There’s a new book on my ever expanding to-be-read-list. Finding the Mother Tree: Discovering the Wisdom of the Forest by Suzanne Simard. “In her new book” writes Jonathan C Slaght of the New York Times, “Simard contends that at the center of a healthy forest stands a Mother Tree: an old-growth matriarch that acts as a hub of nutrients shared by trees of different ages and species linked together via a vast underground fungal network.”
This seems at once obvious and astonishing. According to the article, Simard’s meticulous science affirms long held Indigenous wisdom. This too, seems obvious and astonishing.
What strikes me is the depth of mothering in this world. The long, deep cut of it. The exchange of care and communication and sacrifice. By sacrifice I mean sacred offering. A kind of giving that is holy in its generosity rather than exhausting abandonment of self. The mother duck with her ducklings tucked under her wings. The chickadees bringing tiny green worms to the very loud hatchlings in this dilapidated birdhouse in my garden.
My grandmother who died two years ago: her resilience, her strength, her stubbornness. She was not a soft woman but a woman of great devotion and love who flew across the country to attend every ballet recital, play and graduation. I am thinking of my mother who is woman of warmth, of generosity, thoughtfulness, strength and kindness. I am thinking of my friend who, at 37, became the matriarch in her family when her mother died too young. She too is generous, strong, resilient and loves out loud.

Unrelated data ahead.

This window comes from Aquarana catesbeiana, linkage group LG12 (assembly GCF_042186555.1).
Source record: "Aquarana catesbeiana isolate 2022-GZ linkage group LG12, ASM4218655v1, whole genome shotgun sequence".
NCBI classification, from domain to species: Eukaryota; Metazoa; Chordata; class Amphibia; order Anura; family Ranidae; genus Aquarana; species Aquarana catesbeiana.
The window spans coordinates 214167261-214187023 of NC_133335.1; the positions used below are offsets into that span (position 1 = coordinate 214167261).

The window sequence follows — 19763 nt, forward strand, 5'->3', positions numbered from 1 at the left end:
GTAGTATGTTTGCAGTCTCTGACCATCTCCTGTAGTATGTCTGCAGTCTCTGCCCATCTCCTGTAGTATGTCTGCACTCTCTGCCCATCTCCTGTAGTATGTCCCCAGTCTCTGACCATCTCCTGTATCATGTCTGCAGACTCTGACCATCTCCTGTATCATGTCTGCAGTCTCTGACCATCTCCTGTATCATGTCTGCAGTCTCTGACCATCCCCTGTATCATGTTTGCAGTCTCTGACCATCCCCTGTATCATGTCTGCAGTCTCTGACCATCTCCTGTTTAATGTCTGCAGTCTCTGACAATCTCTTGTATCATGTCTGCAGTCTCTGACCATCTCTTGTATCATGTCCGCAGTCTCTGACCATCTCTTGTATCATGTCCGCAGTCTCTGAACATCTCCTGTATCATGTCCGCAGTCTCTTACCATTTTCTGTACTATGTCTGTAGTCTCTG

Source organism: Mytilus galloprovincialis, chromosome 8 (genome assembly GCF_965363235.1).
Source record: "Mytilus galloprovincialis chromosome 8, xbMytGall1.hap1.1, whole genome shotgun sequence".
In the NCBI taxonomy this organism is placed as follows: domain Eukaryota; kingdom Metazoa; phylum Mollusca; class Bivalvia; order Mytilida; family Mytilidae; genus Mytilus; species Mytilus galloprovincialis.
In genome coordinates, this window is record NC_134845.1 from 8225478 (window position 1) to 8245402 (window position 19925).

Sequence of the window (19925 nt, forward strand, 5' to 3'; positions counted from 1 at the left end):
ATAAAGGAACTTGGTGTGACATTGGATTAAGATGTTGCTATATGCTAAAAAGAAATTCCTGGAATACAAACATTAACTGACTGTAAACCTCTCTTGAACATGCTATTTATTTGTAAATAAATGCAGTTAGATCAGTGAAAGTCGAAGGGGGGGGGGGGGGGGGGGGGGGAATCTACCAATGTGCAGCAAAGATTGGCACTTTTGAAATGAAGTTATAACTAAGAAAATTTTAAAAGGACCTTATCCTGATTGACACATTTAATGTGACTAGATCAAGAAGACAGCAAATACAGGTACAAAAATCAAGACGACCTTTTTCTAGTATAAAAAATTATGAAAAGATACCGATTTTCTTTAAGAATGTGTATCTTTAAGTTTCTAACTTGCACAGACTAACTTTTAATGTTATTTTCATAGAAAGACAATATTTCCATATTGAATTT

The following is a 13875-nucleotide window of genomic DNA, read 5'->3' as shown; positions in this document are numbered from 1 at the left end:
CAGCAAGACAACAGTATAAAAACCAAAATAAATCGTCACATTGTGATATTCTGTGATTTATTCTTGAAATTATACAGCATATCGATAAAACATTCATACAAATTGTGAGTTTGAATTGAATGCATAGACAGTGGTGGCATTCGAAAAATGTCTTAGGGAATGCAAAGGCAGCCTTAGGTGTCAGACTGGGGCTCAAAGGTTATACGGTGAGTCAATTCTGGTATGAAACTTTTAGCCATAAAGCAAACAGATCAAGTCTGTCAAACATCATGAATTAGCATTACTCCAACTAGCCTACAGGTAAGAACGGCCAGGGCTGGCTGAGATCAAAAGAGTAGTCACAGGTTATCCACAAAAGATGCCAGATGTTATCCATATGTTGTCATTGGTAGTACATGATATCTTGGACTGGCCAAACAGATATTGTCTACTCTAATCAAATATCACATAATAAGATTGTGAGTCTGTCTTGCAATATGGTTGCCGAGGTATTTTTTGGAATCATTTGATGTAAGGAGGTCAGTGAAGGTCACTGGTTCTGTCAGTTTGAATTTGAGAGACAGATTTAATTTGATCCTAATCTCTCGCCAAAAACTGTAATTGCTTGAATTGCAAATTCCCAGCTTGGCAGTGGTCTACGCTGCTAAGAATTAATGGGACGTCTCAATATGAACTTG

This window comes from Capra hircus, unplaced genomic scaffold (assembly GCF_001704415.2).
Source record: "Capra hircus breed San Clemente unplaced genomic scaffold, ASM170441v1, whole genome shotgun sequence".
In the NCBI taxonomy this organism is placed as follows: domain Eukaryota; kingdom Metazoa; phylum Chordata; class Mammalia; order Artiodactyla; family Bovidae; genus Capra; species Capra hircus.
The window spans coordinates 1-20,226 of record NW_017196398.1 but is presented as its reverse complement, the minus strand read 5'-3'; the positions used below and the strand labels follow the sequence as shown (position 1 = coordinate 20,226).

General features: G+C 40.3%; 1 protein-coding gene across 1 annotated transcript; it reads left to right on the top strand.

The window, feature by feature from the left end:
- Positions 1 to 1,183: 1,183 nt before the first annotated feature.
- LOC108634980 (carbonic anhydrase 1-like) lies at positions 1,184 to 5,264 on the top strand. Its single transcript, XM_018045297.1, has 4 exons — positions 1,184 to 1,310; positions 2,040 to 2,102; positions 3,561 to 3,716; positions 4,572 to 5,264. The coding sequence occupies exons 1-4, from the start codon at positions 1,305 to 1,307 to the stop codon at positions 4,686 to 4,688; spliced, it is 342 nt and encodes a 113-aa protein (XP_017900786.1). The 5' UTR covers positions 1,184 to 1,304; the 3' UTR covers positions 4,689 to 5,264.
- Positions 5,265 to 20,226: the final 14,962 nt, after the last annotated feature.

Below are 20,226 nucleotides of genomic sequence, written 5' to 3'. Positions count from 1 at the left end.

And I am thinking of the mothers who’ve lost their children and the children who’ve lost their mothers. Or the mothers who are not kind or resilient. And everyone in between.
We’re all just doing what we can.
Whether we are women or men or anywhere along that spectrum; whether our children are human babies, grown babies, furry babies, winged babies, aquatic babies or plant babies; whether we have a good relationship with our mothers or not, we all carry the Mother archetype within in us. We all have the potential to “act as a hub of nutrients” shared by the different parts of ourselves. We all have within us some capacity to nurture the development of one another.
Notice the word “nurture.”
The process of nurturing, of caring for, of fostering, is long, slow and deep. Like an old-growth tree, it takes time. And a lot of letting go.
I wonder what it is like for the Mother Trees when the saplings they’ve tended grow up, or are destroyed by fire or a plague of beetles. Surely the Mother Trees must know the holy arts of sacrifice and surrender. Does it cause them pain, this letting go? What parts of themselves do they give up only to find greater riches hither to undiscovered?
I pray that you take time this month to honor all the mothers in your life – biological or otherwise. Honor the women who’ve tended to your growth. And more, I pray that you take the time to celebrate all the ways you mother your self.
Photo (c) Melinda Emily Thomas